The Patient Protection and Affordable Care Act is a monumental step toward providing Americans with affordable coverage, but there are uncertainties, according to the American College of Physicians.
The Patient Protection and Affordable Care Act is "a monumental step toward providing Americans with affordable coverage," but it is uncertain whether the new law will ensure sufficient numbers of primary care physicians or reduce costs, according to an analysis of the legislation by the American College of Physicians (ACP).
"The health reform law is a work in progress, not the end of the story," writes Robert B. Doherty, ACP's senior vice president of governmental affairs in a paper published online in the Annals of Internal Medicine.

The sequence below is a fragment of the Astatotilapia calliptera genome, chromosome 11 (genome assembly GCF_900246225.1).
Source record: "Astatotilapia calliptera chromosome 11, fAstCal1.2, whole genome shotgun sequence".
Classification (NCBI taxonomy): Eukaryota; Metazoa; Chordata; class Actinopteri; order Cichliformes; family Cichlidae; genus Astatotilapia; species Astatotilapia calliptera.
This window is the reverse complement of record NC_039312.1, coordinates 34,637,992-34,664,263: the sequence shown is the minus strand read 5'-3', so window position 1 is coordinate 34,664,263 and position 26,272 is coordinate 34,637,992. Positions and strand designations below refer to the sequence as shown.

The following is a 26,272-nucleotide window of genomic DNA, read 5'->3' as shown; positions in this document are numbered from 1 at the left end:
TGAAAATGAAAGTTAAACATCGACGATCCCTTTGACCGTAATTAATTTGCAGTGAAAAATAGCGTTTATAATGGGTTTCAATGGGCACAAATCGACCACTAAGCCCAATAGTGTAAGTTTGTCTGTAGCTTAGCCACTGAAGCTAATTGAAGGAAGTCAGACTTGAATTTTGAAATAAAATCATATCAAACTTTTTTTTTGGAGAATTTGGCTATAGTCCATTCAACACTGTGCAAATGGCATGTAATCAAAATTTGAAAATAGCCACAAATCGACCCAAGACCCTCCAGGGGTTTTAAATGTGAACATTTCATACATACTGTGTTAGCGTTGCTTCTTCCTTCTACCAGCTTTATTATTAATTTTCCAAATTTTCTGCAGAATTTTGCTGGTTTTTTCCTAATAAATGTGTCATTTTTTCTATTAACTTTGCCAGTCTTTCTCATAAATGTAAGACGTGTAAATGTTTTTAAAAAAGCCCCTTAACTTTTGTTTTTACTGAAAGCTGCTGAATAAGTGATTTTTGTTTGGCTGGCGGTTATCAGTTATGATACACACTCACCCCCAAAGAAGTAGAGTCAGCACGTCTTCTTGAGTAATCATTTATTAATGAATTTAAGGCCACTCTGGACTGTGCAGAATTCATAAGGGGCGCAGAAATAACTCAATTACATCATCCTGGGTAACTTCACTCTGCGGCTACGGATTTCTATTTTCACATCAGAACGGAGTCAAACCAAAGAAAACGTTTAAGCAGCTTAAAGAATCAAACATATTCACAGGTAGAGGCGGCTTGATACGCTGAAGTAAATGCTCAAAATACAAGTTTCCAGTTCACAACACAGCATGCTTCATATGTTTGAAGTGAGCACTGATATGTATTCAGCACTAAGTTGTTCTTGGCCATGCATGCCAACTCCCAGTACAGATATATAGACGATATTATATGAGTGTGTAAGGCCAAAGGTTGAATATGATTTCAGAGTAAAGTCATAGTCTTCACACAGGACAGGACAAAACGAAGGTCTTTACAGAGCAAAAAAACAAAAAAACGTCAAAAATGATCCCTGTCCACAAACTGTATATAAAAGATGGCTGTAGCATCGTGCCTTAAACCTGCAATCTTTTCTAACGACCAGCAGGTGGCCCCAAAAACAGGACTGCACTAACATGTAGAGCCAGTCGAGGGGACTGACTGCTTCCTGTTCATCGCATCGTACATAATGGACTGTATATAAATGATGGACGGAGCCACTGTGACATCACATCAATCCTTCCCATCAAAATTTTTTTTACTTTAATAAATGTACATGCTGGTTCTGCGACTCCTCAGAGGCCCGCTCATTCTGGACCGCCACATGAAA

Population growth and aging will increase the workloads of family physicians and general internists by 29 percent between 2005 and 2025, Doherty writes. Over time, he notes, the reform may help increase the availability of primary care clinicians, but the long training pipeline means that it will be at least four years before there will be an appreciable difference.